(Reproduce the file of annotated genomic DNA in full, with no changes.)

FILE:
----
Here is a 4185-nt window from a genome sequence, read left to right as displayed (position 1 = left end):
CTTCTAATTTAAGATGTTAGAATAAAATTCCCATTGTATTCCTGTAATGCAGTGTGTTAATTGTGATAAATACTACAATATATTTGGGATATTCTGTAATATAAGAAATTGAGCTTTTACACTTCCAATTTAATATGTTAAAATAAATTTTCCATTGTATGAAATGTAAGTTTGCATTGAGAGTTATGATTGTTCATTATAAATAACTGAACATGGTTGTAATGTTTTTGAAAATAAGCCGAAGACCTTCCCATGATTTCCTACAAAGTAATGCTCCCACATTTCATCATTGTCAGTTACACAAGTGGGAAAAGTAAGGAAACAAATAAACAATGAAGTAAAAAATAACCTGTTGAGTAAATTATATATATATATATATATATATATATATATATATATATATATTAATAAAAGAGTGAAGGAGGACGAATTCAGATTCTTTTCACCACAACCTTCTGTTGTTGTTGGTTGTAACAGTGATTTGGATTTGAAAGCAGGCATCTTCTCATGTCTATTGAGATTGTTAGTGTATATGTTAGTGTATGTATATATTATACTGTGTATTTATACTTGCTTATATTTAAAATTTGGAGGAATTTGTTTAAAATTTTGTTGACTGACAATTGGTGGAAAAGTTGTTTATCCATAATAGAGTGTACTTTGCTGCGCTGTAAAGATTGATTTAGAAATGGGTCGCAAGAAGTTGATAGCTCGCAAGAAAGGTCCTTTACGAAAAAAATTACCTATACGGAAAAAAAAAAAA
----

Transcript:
Here is a 4185-nt window from a genome sequence, read left to right as displayed (position 1 = left end):
CTTCTAATTTAAGATGTTAGAATAAAATTCCCATTGTATTCCTGTAATGCAGTGTGTTAATTGTGATAAATACTACAATATATTTGGGATATTCTGTAATATAAGAAATTGAGCTTTTACACTTCCAATTTAATATGTTAAAATAAATTTTCCATTGTATGAAATGTAAGTTTGCATTGAGAGTTATGATTGTTCATTATAAATAACTGAACATGGTTGTAATGTTTTTGAAAATAAGCCGAAGACCTTCCCATGATTTCCTACAAAGTAATGCTCCCACATTTCATCATTGTCAGTTACACAAGTGGGAAAAGTAAGGAAACAAATAAACAATGAAGTAAAAAATAACCTGTTGAGTAAATTATATATATATATATATATATATATATATATATATATATATATTAATAAAAGAGTGAAGGAGGACGAATTCAGATTCTTTTCACCACAACCTTCTGTTGTTGTTGGTTGTAACAGTGATTTGGATTTGAAAGCAGGCATCTTCTCATGTCTATTGAGATTGTTAGTGTATATGTTAGTGTATGTATATATTATACTGTGTATTTATACTTGCTTATATTTAAAATTTGGAGGAATTTGTTTAAAATTTTGTTGACTGACAATTGGTGGAAAAGTTGTTTATCCATAATAGAGTGTACTTTGCTGCGCTGTAAAGATTGATTTAGAAATGGGTCGCAAGAAGTTGATAGCTCGCAAGAAAGGTCCTTTACGAAAAAAATTACCTATACGGAAAAAAAAAAAA